Robinson, Michael "Scott"
College of Arts and Sciences Scott Bristol Hall 213 423-652-6012 Michael Robinson Michael Robinson <p>I spent my formative years in the hills of East Tennessee and in the swamps Southern Louisiana, hunting, fishing, and playing basketball.&nbsp; I enrolled at LSU with little sense for my future.&nbsp; I was blessed with excellent political science professors who, along with the historic events of 2001, shaped a deep curiosity for the nature of politics and of political animals, and especially a curiosity for those so-called utopian political systems of the twentieth century that caused prolific destruction and suffering.&nbsp; Accordingly, my courses typically strive to enlighten students who are also curious about the constitution of human nature and how our political institutions and behaviors are thereby shaped.&nbsp; I teach a wide array of political science courses from survey courses on U.S. Politics and World Politics to seminars on Constitutional Design, Ancient Political Thought, Modern Political Thought, and special topics such as Gun Control in the United States.&nbsp;&nbsp; When I am not teaching or spending time with my wife Jill, I can be found, or not, as far away from civilization as possible, hunting or fishing for some kind of wild animal or another.</p> <p>My scholarly research interests focus on the concepts of trust and civility in political philosophy and in constitutional design, and are geared around questions like: under what political conditions can a trusting populace and civil society emerge and flourish?&nbsp; What institutional mechanisms effect trust and civility?&nbsp; I am especially interested in the philosophical justifications used in revolutionary movements, and the effect of such justifications on the societies that emerge from revolutions.&nbsp; I am currently working on a book-length manuscript that investigates the effect of John Locke&rsquo;s political thought on American political culture.</p> <p>I am Associate Editor of, a political theory web journal with an international audience&nbsp;that focuses on the political writings of Eric Voegelin and of his followers.&nbsp; I am also a member of various academic societies, including the American Political Science Association, The Association for Political Theory, and the Eric Voegelin Society.&nbsp; &nbsp;</p> "Scott" "Scott" Robinson

Streetman, William "Craig"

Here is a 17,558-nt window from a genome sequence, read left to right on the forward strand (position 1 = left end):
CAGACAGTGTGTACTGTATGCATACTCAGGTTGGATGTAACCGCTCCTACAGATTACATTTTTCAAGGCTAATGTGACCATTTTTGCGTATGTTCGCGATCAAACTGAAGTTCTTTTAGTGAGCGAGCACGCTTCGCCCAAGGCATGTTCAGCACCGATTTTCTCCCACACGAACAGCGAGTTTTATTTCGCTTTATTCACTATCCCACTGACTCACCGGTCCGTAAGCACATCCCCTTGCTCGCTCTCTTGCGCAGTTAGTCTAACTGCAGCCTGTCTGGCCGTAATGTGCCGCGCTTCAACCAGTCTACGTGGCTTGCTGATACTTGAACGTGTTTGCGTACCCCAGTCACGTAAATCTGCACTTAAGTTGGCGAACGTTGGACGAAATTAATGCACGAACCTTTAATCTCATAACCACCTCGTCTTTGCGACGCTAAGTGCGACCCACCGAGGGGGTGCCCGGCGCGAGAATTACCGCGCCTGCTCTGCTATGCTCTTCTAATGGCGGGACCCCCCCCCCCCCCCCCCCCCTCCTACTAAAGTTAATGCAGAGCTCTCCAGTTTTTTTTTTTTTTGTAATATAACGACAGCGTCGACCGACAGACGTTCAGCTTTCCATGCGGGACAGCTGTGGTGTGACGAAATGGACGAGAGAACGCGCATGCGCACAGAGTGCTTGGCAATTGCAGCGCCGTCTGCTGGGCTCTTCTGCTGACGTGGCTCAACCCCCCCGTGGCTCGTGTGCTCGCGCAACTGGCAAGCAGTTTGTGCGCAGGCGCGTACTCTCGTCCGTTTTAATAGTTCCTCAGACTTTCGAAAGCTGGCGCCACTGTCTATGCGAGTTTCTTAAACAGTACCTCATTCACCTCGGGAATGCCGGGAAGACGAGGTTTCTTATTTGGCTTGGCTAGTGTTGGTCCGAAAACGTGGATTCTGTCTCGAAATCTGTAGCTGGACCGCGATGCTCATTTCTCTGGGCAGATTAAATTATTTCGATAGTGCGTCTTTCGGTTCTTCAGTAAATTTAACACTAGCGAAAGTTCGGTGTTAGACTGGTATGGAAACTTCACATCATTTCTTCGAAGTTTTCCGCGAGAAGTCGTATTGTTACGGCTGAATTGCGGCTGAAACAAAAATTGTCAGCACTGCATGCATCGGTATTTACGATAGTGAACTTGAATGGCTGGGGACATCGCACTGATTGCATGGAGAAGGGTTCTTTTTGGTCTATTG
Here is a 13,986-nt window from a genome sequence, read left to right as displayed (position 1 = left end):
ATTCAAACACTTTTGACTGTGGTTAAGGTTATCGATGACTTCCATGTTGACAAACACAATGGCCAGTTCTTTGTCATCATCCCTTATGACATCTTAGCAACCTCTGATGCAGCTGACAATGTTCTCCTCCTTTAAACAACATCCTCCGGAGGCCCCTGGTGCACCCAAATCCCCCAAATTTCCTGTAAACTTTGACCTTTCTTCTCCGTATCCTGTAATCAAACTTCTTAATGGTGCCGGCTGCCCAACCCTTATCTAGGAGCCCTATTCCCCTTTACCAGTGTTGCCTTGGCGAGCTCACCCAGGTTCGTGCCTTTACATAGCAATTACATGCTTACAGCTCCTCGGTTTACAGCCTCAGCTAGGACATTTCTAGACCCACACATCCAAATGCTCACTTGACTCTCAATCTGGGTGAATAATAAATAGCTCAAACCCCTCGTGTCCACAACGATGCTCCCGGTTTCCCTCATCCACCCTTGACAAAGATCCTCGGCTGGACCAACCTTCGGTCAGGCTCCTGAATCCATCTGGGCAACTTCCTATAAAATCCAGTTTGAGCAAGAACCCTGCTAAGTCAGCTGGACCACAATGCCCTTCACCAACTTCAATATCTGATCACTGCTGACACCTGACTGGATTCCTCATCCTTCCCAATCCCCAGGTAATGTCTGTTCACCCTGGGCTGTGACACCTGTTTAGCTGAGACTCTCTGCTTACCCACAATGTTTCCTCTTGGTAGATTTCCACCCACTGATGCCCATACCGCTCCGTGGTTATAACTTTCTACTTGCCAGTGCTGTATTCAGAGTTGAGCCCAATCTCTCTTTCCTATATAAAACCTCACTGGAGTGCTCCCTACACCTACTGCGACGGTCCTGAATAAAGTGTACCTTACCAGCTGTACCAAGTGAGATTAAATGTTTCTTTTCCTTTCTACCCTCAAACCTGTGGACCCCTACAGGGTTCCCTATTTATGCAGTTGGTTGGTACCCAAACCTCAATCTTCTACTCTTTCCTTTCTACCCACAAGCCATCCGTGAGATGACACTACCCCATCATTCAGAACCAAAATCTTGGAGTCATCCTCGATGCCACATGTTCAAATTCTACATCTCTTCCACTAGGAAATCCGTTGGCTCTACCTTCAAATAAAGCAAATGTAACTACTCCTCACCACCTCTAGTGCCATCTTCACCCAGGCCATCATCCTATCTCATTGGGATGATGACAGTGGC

College of Arts and Sciences Craig Tadlock-Wallace, room 206 423-652-4158 William Streetman William Streetman <p>At its root, philosophy is defined as the love of wisdom.&nbsp; Accordingly, philosophers apply a great deal of concentrated, intellectual effort to the most fundamental problems and issues of human life. &nbsp;This means that we are all philosophers to one degree or another, for all of us at some point must face questions about such things as the nature of justice, the meaning of life, the existence of God, human rights, the nature of reality, the nature of the soul, who we are, what we are, what we can know, how we ought to live, and what we ought to do. &nbsp;As it is, philosophical problems pervade the depths of every discipline, and the skills learned by doing philosophy serve any profession.&nbsp;</p> <p>I am grateful to have been exposed to philosophy as an academic discipline during my undergraduate years at Presbyterian College and, then, in practice as an officer in the US Army. I am fortunate to have studied philosophy formally at Denver Seminary and the University of Kentucky. I am particularly thankful to be teaching philosophy at King University and encouraging others in the philosophical quest both in the classroom and through academic research. &nbsp;</p> <p>Professional Activity and Research</p> <p>I am presently designing a new philosophy program and major for King University. My current research endeavors include a couple of forthcoming publications in the areas of ancient Greek and classical Islamic philosophy, along with two works in progress, one that compares the ancient Greek understanding of potentiality with the Eastern understanding of emptiness and another project that explores role of imagination in the context of the mind-body problem. I also serve the university as the director of the Snider Honors Program and the Chief Convocation and Commencement Marshal.&nbsp;</p> <p>Personal Data</p> <p>I enjoy nothing more than spending time with my wife, Reagan, and our two children, Logan and Sophia.&nbsp; I find inspiration in visual art, music, cycling, and sitting on the porch.&nbsp;&nbsp; &nbsp;&nbsp; &nbsp;</p> "Craig" "Craig" Streetman